Pi of Life : The Value of Doing Things with Your Own Hands

It helps explore real world parallels to the theory one reads about, gets you face to face with real life situations and problems to which practical, workable solutions must be found from what one learns, and the value of such learning is immediately apparent.

I’ve been harbouring a dream of starting a micro-entrepreneurship based farming outfit for a while now. Putting it into action seems daunting, and I know that it’ll happen when I put in some serious effort, take out some time on a sustained basis, and start growing something on my owneven if it’s just in our balcony.

This is something one sees very often in life – in our jobs, or businesses, even in our interactions with people. The value of doing things with one’s own hands is just undeniable.

This is why many a great business leader rose from the hard training of the lowest echelons. This is why the best generals are those that have been in the thick of the battle themselves.Gardening

It starts early in life – as we start learning. It is now acknowledged how much more impactful experiential learning is than plain classroom or textbook education. In fact, there is a developing school of thought around education being reformed primarily around action led understanding and exploration. It helps explore real world parallels to the theory one reads about, gets you face to face with real life situations and problems to which practical, workable solutions must be found from what one learns, and the value of such learning is immediately apparent. It also helps explore deeper questions that arise from such situations – and learning best happens when it pursues curiosity that arises from the world around us.

Engaging with the real world at the most fundamental level of the doer is also key to understanding things better – different business food chains, cycles, human motivations – all of that. It’s truly interdisciplinary and the foundation of an agile, lean approach to problem solving. I remember having a couple of days at a mofussil bus stand when a couple of us were researching an idea around advertising on buses. We posed as representatives of a large consumer goods brand looking to advertise to rural folks on “route buses” and tried “buying inventory” from operators of these buses. Many an assumption – including those about money as a prime motivator – was demolished in those two days. We did not go ahead with that idea, but those lessons have stayed with me.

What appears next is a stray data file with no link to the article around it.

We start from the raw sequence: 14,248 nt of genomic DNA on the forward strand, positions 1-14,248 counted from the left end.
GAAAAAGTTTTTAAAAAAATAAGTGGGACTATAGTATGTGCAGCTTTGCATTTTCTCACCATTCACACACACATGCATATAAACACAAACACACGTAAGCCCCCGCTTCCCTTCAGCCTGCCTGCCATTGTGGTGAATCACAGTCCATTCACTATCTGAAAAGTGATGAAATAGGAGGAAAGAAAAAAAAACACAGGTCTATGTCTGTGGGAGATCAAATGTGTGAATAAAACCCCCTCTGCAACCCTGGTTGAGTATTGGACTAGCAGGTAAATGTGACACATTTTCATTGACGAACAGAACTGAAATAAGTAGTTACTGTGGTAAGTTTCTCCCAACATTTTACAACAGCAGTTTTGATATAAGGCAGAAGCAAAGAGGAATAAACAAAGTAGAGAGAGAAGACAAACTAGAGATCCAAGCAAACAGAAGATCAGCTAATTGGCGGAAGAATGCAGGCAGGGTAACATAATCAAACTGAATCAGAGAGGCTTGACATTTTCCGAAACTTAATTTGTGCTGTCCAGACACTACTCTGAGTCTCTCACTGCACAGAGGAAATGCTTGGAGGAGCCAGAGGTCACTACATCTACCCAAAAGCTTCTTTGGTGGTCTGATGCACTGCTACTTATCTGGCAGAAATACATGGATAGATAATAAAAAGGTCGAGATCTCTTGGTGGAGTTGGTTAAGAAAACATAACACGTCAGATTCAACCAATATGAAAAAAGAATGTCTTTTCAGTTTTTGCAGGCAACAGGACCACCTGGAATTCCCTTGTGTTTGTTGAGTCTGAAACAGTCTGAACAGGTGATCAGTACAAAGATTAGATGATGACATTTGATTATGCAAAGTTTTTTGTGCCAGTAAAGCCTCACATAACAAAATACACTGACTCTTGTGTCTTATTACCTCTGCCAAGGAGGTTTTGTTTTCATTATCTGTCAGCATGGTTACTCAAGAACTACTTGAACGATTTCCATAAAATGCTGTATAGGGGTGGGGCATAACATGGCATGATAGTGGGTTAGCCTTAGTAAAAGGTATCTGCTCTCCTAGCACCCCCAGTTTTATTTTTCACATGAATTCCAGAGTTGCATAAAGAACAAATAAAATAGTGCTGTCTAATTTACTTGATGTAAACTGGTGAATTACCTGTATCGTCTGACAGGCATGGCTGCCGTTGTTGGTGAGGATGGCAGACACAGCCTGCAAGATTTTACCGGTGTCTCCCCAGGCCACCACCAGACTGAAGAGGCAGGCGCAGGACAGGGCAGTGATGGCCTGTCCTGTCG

Doing things with our own hands is also a huge leg up for gaining confidence about one’s ability to get things done! Last year at the school that our kids go to, the senior classes designed, sourced material for and made from a scratch a biomass gasifier. It does not look very polished, and the design is not the best. But it is what they thought through every aspect of, and it now powers a few hours of cooking every day at the school’s cafeteria. The belief in oneself those kids would have derived out of this will stand them in good stead throughout their lives, surely.

It’s the same in professional life. You might not be a techie, but trying your hand at coding in a real life situation – even a simple little bit somewhere – or trying to analyze a bug, and getting involved in design will be invaluable when your team is executing on an idea, or you have outsourced it to someone and need to keep track of whether things are on track. An architect who has tried their hand at masonry, bar bending, or working with different kinds of soil is already a much better architect. Many a camera-person has gone on to become a good director, the best coaches have been good players and shop floors are replete with stories of innovation completely thought up by the practitioners there.

“I can”, “I should”, in the context of the fact  that someone actually depends on the outcome of what you’re doing, is a huge step forward in life. The fact that you also solve problems with limited resources, and without always having access to complete data and surely not the comfort of  theoretical assumptions, reassures you as you take on more fuzzy challenges and step into the unknown.

You also more easily slip into the role of a leader, coach and guide if you’re ready to step in to get your hands dirty and deep dive into problems as and when the need arises. It helps that you cannot be taken for a ride and stonewalled by hand waving 🙂


Old school businesses in India understood this well, and there were established channels of apprenticeship where one learned the nuts and bolts of any profession – trade or craft – before one struck out on one’s own or managed an existing large business. Top FMCGs have always exposed the cream of their B-School talent to ‘tough postings’ where they have needed to understand the distribution chain down to the last kiosk in the smallest of towns – and that’s probably what produced seasoned pros who thought way beyond accepted theories and norms.

Of course, there’s the risk of micromanagement, and losing patience with others when one has the ability and confidence of doing stuff themselves. But this again is best learned early as one works in teams and has to play the role of an influencer and enabler more than a decision maker. Volunteering time for causes where the team you are part of has a very real impact on something or someone and you have to go along with multiple opinions and styles is a great way to experience this.

Self-help books are no match for having it done yourself and discovered what works best for you. Seriously!

I do see a lot more of this in the younger lot these days. I’m not yet sure if it’s bluster or a genuine confidence, but some of them end up doing a lot more with their own hands that folks in my generation ever had the guts or the enthusiasm to.

I sure hope our kids grow up like that.

Image Credit: Shutterstock

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